Cod Liver Oil Prevents Depressed Mood

Healthnotes Newswire (July 19, 2007)—The thought of cod liver oil may not make you smile—but taking it might, as a new study suggests that it can prevent depression.

Depression affects an estimated 2 to 6% of the US population, causing symptoms such as unhappy and hopeless feelings, loss of interest in activities, changes in appetite and sleep patterns, fatigue, and inability to concentrate.

A variety of nutritional factors can affect mood and risk of depression. One study reported that reducing sugar and caffeine intake led to improved mood, although other studies have found that caffeine can have a positive influence. Specific nutrient deficiencies, including folic acid, vitamin B12, and vitamin D, have all been implicated as contributors to depression.

The omega-3 fatty acids from fish, EPA (eicosapentaenoic acid) and DHA (docosahexaenoic acid), have been receiving attention recently for their potential antidepressant effects. Depressed people have lower levels of omega-3 fatty acids than people without depression, and there is some evidence that eating fish and supplementing with fish oil might relieve depression.

The latest study, published in the Journal of Affective Disorders, took place in Norway and included data from a larger survey of almost 19,000 people between ages 40 and 49 and 2,848 people between ages 70 and 74.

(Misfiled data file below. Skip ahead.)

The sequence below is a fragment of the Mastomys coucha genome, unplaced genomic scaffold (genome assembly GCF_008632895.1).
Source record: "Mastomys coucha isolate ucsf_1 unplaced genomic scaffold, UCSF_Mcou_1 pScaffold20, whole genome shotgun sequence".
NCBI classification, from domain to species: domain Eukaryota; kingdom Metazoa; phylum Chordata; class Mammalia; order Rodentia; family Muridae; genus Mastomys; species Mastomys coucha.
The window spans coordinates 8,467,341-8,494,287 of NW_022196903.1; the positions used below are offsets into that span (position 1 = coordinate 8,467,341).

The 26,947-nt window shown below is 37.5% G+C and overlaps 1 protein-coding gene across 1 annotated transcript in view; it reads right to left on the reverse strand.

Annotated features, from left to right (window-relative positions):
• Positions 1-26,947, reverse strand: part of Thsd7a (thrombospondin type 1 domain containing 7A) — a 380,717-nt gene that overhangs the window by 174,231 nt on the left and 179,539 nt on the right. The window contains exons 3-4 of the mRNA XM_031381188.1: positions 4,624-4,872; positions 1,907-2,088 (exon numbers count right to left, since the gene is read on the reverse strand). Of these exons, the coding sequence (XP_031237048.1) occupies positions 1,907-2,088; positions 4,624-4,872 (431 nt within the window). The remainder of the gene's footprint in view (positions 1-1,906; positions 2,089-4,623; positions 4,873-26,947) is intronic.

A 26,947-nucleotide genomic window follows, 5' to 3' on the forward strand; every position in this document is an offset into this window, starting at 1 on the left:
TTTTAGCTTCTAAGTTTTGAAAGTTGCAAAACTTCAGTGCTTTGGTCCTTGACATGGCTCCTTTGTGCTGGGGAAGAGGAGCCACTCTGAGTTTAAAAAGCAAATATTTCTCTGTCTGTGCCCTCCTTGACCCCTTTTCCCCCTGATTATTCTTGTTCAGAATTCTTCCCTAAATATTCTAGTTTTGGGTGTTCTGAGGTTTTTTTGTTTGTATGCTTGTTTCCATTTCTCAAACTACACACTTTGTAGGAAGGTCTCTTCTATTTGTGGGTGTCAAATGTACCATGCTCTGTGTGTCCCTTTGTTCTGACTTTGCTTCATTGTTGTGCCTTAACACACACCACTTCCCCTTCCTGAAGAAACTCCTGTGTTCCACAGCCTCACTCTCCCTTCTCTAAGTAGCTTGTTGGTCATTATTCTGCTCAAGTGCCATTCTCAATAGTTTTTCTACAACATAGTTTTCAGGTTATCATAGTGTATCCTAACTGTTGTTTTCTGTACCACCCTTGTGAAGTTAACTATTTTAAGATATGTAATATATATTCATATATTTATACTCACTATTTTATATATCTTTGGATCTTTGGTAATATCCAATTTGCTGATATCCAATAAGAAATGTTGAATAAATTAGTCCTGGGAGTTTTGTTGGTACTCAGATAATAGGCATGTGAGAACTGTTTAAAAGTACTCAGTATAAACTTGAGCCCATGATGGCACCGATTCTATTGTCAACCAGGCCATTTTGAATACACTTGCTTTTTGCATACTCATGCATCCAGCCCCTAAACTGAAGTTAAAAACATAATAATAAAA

Nearly 9% of those surveyed reported using cod liver oil daily. These people had fewer symptoms than people who didn’t take cod liver oil, and their depression risk diminished with the length of time they had been taking it. Those who had used cod liver oil for more than nine months had the lowest level of depressive symptoms—about 30% lower than people who had not used cod liver oil in the past year.

“These findings, along with previous evidence, should encourage healthcare practitioners to recommend cod liver oil to their patients with depressive symptoms,” commented Dr. Chris Hollis, a naturopathic doctor practicing in Vermont. “And they might even tempt people to try a teaspoonful.”

(J Affective Disorders 2007;101:245–9)

Maureen Williams, ND, received her bachelor’s degree from the University of Pennsylvania and her Doctorate of Naturopathic Medicine from Bastyr University in Seattle, WA. She has a private practice in Quechee, VT, and does extensive work with traditional herbal medicine in Guatemala and Honduras. Dr. Williams is a regular contributor to Healthnotes Newswire.

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